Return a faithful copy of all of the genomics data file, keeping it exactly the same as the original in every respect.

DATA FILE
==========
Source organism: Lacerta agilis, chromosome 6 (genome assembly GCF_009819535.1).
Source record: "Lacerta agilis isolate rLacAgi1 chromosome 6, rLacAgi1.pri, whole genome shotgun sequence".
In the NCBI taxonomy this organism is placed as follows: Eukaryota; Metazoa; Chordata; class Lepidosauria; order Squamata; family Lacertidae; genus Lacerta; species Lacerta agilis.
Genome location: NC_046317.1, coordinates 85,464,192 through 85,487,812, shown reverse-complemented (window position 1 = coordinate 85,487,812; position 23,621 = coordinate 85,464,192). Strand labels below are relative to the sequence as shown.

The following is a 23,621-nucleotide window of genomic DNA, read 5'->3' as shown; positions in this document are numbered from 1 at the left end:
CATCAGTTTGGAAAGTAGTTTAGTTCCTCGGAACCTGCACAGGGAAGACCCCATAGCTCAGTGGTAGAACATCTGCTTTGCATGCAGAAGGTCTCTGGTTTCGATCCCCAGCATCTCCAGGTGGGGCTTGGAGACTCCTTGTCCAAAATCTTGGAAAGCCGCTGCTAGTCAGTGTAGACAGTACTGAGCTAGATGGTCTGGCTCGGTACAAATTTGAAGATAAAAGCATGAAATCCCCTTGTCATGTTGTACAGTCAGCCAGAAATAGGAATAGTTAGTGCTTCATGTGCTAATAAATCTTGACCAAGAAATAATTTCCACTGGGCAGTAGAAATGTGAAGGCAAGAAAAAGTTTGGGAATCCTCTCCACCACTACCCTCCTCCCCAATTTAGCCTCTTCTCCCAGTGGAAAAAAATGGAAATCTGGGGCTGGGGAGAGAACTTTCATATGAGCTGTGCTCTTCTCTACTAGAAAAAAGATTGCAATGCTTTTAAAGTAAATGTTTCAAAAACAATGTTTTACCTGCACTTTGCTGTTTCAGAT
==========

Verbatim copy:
Source organism: Lacerta agilis, chromosome 6 (genome assembly GCF_009819535.1).
Source record: "Lacerta agilis isolate rLacAgi1 chromosome 6, rLacAgi1.pri, whole genome shotgun sequence".
In the NCBI taxonomy this organism is placed as follows: Eukaryota; Metazoa; Chordata; class Lepidosauria; order Squamata; family Lacertidae; genus Lacerta; species Lacerta agilis.
Genome location: NC_046317.1, coordinates 85,464,192 through 85,487,812, shown reverse-complemented (window position 1 = coordinate 85,487,812; position 23,621 = coordinate 85,464,192). Strand labels below are relative to the sequence as shown.

The following is a 23,621-nucleotide window of genomic DNA, read 5'->3' as shown; positions in this document are numbered from 1 at the left end:
CATCAGTTTGGAAAGTAGTTTAGTTCCTCGGAACCTGCACAGGGAAGACCCCATAGCTCAGTGGTAGAACATCTGCTTTGCATGCAGAAGGTCTCTGGTTTCGATCCCCAGCATCTCCAGGTGGGGCTTGGAGACTCCTTGTCCAAAATCTTGGAAAGCCGCTGCTAGTCAGTGTAGACAGTACTGAGCTAGATGGTCTGGCTCGGTACAAATTTGAAGATAAAAGCATGAAATCCCCTTGTCATGTTGTACAGTCAGCCAGAAATAGGAATAGTTAGTGCTTCATGTGCTAATAAATCTTGACCAAGAAATAATTTCCACTGGGCAGTAGAAATGTGAAGGCAAGAAAAAGTTTGGGAATCCTCTCCACCACTACCCTCCTCCCCAATTTAGCCTCTTCTCCCAGTGGAAAAAAATGGAAATCTGGGGCTGGGGAGAGAACTTTCATATGAGCTGTGCTCTTCTCTACTAGAAAAAAGATTGCAATGCTTTTAAAGTAAATGTTTCAAAAACAATGTTTTACCTGCACTTTGCTGTTTCAGAT